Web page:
Your 2022 Estate Planning Checklist
Preparing an estate plan while still in good health is important for anyone wishing to create a smooth transition of assets upon death, communicate end-of-life preferences, and avoid family disputes about assets or wishes.
The following Estate Planning Checklist outlines steps for creating a plan. See our Glossary of terms before starting the process.
Estate Planning Checklist
Gather your Important Financial Documents
Insurance policies for life and disability insurance
- Financial account information: savings, retirement, and investments
- Mortgages, deeds, and titles
Take An Inventory of Your Belongings
Make a list of property that you can refer to while considering who to distribute assets to:
- Your home and any owned property
- Household furnishings
- Clothing, jewelry, accessories
Prepare a Last Will and Testament
A last will and testament provides details about who receives what assets after death and provides the following:
- Names the person you have chosen as the executor of your estate
- Designates who will get property that hasn't been handled through joint ownership or beneficiary designation
- Appoints a guardian of your minor children.
See our information on simple vs complex wills for a comparison on the types of wills.
Choose a Trusted Executor for Your Estate
This important individual will be responsible for ensuring the stipulations in your will are carried out according to your wishes and should be someone you trust to have your best interests at heart. Look for a trusted individual who is responsible and mentally able to deal with estate complexities. It's wise to name an alternate executor if for any reason your executor can't carry out their duties.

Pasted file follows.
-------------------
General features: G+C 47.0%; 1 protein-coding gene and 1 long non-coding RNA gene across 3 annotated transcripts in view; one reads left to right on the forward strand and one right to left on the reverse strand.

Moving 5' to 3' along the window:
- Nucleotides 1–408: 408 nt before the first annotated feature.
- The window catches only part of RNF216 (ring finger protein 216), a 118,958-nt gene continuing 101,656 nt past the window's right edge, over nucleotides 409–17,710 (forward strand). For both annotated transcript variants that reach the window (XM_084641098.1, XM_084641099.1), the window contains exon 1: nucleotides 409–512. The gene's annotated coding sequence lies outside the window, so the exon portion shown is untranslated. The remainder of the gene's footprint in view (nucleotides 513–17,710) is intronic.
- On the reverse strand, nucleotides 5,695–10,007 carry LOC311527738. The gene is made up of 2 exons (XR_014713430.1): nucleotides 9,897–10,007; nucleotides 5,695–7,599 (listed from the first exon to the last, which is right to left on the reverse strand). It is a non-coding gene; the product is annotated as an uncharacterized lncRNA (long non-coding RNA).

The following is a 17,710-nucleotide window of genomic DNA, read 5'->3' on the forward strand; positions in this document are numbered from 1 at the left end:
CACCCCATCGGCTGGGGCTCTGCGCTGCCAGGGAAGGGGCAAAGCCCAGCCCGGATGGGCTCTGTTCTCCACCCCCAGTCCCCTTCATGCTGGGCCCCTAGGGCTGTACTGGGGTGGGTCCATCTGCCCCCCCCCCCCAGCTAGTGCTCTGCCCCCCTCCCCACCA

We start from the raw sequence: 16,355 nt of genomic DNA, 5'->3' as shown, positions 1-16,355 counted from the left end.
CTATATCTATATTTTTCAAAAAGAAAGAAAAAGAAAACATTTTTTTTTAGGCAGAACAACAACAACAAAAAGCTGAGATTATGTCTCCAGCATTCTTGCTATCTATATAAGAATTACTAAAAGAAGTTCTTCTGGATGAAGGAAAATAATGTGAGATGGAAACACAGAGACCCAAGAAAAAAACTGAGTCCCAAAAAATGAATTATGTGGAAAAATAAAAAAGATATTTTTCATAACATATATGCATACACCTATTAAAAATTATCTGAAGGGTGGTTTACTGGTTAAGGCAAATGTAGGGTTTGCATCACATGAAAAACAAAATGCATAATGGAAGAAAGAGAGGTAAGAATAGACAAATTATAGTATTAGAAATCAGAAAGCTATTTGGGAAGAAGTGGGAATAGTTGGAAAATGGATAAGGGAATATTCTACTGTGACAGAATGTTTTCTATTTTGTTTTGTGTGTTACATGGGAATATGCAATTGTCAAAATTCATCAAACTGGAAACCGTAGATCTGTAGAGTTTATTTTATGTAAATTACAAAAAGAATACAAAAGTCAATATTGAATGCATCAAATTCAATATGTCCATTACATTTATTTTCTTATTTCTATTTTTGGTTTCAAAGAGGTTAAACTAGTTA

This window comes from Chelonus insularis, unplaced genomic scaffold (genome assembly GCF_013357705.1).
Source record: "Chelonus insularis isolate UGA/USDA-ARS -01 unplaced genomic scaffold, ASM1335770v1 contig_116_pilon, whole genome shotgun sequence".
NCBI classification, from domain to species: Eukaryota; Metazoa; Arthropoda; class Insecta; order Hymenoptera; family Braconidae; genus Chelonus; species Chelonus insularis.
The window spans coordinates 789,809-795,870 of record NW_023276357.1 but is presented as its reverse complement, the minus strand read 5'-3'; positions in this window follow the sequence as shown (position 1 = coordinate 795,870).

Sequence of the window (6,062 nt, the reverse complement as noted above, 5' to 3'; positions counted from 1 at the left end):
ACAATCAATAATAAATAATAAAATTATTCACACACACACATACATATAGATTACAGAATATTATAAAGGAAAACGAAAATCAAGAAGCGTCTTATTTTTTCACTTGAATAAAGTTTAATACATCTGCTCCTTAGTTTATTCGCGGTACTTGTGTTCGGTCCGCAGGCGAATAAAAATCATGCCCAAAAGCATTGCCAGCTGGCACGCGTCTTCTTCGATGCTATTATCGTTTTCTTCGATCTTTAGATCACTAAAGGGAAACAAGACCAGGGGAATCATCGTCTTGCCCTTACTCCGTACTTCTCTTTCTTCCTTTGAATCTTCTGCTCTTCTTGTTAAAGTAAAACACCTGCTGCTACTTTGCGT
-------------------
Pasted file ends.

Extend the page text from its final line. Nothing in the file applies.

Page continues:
Consider if a Living Trust is Right for You
A living trust is similar to a will in that you decide how your assets are distributed, but unlike a will, a living trust can allow your heirs to avoid probate court. A trust can also be more intricate. More info about probate can be found at “Understanding Probate”
Create a Living Will
Also known as an advance directive, a living will clarifies decisions on end-of-life care such as life-prolonging medical treatment you do or do not want given in the event you become terminally ill or injured and are unable to communicate your wishes. Preferences for breathing assistance, supplemental feeding, medications and treatment, and palliative care are addressed.
Prepare a Power of Attorney (POA)
A power of attorney document appoints someone you trust to handle your financial or medical affairs in the event you are mentally unable to make decisions for yourself. See our blog “What Is Power of Attorney”. A POA can either become effective immediately or in the future.
Prepare a Guide for Your Executors
The guide should give the location of documents needed to clearly identify and locate your financial accounts, insurance policies, credit cards, vehicle loans and mortgages
The guide should also list:
- Contact information for relatives and close friends to be notified of your death
- Locations of any assets previously unaccounted for (safe deposit boxes, storage units, etc.)
- Instructions regarding your desires for burial, cremation, funeral ceremonies, organ donation, etc.
It’s important to provide easy access to your will and your durable powers of attorney. Keep signed original copies in your attorney’s office, in a fireproof file at home, and give a signed copy to your executor.
Review Your Documents For Changes
Periodically revisit all of your estate planning documents to make sure everything is up-to-date. Life changes that could affect your estate plan include births, deaths, marriages, divorces